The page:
Learning First Alliance

Strengthening public schools for every child

A McKinsey for Every Taste

vonzastrowc's picture

Today, esteemed education historian Diane Ravitch condemned the political misappropriation of the recent McKinsey Report on the economic costs of low educational achievement. Apparently, some have made the extraordinary claim that the report questions the link between achievement gaps and poverty:

At the press conference, according to the story in The New York Times, Chancellor Klein “said the study vindicated the idea that the root cause of test-score disparities was not poverty or family circumstances, but subpar teachers and principals.” This study offered Chancellor Klein the opportunity to argue yet again, as the Education Equality Project does, that schools alone can close the achievement gap, and that such things as poverty and social disadvantage are merely excuses for those unwilling to accept the challenge.

Actually, the report doesn’t say this.... The document says little about causes and cures, just lays out what it costs our society to have so many people who are poorly educated. It does say that low-income students are likely to get less experienced, less qualified teachers, and that schools in poor neighborhoods have less money for education than those in affluent districts. Anyone of any ideology or political persuasion should be unsettled by the wide disparities between students from different economic backgrounds.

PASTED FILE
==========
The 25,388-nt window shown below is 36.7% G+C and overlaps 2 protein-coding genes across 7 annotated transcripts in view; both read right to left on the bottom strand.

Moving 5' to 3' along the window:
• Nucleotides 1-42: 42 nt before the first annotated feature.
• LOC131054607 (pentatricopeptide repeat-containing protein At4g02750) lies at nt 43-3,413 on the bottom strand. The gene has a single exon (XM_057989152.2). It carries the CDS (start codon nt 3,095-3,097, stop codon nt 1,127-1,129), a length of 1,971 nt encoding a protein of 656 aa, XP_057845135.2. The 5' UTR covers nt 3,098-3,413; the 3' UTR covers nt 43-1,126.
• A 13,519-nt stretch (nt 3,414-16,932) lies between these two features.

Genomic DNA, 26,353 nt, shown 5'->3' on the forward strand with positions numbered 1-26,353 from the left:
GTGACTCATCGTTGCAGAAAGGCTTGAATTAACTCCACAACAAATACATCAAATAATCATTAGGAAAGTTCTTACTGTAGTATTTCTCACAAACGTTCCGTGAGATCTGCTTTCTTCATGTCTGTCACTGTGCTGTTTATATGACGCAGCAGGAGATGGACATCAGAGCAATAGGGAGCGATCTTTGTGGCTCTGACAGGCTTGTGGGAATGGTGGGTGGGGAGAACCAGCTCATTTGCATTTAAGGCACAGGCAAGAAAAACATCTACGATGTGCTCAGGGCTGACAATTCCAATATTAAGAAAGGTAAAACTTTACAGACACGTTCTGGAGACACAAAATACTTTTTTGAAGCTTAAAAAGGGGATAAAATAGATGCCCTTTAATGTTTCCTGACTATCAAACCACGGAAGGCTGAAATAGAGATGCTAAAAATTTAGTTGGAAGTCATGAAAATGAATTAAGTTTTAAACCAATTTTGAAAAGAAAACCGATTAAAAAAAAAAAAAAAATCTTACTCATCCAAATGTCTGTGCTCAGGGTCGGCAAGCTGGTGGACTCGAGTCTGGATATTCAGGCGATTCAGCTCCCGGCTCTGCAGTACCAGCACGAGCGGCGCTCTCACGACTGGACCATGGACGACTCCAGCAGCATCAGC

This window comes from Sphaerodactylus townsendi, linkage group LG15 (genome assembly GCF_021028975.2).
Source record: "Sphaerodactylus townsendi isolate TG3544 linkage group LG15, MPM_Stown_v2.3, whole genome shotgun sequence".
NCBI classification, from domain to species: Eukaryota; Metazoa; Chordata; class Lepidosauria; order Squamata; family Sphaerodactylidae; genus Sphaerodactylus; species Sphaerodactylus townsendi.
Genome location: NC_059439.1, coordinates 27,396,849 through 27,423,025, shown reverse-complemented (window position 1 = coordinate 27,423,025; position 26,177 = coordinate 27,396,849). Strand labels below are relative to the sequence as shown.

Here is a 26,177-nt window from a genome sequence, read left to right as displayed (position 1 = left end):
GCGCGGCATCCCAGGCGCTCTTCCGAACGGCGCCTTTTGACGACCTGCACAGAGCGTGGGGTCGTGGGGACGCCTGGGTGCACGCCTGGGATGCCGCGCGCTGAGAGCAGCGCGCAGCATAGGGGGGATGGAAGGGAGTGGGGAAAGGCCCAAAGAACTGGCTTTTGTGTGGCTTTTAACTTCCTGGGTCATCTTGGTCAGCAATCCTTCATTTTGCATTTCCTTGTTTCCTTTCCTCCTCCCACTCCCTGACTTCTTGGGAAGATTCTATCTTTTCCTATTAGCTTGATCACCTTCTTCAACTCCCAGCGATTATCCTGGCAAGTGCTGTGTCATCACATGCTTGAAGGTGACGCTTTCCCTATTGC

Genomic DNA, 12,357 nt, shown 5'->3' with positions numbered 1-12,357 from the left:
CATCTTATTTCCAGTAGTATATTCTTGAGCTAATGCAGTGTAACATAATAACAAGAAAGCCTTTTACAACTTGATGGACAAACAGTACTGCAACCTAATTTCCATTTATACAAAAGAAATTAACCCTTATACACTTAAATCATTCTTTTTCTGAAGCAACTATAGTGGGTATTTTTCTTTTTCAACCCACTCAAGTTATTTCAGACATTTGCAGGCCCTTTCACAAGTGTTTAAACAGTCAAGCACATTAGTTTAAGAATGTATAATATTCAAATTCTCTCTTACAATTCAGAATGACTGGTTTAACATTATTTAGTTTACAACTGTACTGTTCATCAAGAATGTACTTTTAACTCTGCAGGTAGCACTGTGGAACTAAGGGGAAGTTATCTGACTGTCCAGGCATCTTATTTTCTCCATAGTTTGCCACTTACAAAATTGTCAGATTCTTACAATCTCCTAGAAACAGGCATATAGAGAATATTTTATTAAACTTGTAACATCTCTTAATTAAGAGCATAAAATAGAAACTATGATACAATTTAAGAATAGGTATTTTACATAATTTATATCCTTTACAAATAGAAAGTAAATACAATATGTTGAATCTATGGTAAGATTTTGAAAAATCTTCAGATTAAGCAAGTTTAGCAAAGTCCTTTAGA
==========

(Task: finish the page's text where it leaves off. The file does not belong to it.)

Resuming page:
Those who see the report as just another weapon to wield against supporters of the Broader, Bolder Approach to Education do us a real disservice. They make constructive discussion of the causes and effects of inequality all but impossible. They fuel a perverse debate that pits advocates for reforms within schools against advocates for reforms outside of schools.

Without a doubt, we need to address educational, social and economic inequities. They are closely intertwined.  For the present, Ravitch concludes, "the political use of the McKinsey study just serves to divert attention from the need to improve the lives of poor children and their families."